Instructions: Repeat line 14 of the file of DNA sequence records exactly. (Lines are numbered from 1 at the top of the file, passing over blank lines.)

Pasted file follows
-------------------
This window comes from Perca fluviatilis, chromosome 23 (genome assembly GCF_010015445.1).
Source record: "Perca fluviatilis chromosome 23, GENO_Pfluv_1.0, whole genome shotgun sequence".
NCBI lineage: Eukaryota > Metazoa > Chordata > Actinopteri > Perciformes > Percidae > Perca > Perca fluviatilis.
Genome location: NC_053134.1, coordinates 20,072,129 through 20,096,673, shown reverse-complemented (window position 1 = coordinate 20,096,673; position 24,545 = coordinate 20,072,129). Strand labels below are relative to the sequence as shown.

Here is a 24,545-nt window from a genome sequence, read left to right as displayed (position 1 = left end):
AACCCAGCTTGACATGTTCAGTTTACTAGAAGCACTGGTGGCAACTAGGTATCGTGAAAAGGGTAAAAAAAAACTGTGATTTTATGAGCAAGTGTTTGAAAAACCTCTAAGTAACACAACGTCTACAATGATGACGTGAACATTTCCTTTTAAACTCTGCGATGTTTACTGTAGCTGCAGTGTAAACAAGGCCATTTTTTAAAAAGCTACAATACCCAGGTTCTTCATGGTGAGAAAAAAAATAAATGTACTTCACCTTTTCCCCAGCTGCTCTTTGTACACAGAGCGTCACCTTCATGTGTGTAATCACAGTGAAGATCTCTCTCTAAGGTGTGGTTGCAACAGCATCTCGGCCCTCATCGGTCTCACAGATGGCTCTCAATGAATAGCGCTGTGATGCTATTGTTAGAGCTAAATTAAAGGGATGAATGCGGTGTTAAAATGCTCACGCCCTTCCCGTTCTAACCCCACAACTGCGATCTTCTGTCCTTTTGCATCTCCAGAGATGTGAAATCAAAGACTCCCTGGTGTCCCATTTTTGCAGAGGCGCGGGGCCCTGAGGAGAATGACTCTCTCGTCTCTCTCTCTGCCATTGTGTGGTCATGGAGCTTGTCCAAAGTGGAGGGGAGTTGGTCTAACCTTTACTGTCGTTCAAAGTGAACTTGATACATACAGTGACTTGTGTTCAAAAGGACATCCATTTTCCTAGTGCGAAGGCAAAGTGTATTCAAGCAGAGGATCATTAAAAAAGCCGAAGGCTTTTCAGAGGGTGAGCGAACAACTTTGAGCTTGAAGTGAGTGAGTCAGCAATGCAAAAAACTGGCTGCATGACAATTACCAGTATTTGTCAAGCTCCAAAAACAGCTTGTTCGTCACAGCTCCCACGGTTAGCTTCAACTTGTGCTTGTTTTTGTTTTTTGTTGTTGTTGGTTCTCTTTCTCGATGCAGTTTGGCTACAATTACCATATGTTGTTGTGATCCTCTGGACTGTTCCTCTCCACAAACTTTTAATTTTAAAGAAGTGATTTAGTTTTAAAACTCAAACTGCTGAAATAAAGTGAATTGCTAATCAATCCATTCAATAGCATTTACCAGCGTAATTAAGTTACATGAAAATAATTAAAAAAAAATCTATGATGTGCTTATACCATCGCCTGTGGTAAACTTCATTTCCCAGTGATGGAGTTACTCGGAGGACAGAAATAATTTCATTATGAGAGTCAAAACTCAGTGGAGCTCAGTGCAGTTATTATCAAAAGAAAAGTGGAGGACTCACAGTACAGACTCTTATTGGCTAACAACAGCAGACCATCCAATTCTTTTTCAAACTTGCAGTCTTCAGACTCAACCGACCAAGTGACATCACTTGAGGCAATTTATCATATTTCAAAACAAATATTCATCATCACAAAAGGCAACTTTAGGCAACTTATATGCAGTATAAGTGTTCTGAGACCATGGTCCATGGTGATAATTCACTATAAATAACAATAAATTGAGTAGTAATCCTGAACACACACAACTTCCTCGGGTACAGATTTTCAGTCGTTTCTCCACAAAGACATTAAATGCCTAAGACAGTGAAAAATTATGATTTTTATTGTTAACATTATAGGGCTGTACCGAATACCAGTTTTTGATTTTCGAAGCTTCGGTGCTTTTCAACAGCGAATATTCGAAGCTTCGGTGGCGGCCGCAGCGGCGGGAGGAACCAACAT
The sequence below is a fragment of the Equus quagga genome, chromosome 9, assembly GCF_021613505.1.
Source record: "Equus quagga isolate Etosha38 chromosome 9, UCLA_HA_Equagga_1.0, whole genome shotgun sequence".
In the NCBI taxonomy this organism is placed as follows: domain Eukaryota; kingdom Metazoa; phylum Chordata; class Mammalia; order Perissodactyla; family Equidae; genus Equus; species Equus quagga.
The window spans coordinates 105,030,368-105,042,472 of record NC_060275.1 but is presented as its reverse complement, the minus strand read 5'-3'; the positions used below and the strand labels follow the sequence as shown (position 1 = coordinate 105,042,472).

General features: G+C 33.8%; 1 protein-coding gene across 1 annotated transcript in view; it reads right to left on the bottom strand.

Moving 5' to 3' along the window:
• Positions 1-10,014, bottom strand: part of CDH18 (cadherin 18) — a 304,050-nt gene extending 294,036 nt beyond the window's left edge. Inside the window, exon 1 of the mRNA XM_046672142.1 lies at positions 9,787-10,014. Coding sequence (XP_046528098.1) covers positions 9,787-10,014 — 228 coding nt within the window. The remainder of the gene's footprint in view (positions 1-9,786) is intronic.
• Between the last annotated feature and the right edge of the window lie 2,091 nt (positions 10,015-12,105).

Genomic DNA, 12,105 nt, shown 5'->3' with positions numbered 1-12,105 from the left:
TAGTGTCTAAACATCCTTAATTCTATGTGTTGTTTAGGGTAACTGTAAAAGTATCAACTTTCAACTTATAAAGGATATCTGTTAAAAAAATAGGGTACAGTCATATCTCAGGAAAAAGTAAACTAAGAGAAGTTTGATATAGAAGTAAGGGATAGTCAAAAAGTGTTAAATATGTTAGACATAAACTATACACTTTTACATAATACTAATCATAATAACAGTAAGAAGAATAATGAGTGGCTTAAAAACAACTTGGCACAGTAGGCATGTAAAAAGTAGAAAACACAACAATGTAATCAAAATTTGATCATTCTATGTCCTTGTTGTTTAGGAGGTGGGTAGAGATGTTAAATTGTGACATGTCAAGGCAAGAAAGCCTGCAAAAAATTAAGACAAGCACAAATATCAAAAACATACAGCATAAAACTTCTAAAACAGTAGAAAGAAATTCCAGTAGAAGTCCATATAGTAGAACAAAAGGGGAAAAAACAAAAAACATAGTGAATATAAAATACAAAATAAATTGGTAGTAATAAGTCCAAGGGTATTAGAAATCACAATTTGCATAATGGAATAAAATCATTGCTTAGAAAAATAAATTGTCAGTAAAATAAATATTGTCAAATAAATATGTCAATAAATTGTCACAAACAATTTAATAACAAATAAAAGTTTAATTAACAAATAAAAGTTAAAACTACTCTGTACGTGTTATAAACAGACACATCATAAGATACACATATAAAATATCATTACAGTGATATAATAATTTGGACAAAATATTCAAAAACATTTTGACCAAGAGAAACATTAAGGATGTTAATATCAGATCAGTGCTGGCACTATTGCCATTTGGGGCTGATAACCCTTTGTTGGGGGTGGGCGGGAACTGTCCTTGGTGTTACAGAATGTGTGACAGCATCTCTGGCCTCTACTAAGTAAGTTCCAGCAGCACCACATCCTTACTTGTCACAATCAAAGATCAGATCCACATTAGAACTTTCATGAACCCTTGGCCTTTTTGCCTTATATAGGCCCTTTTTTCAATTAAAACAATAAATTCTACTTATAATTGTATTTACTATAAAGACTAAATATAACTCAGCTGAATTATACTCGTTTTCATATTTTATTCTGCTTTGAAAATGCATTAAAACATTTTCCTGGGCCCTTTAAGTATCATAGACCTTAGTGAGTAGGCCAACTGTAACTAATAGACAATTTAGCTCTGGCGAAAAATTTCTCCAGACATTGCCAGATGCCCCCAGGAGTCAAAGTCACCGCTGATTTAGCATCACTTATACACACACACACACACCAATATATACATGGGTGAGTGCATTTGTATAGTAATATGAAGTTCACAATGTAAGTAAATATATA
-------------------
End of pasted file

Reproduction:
• Between the last annotated feature and the right edge of the window lie 2,091 nt (positions 10,015-12,105).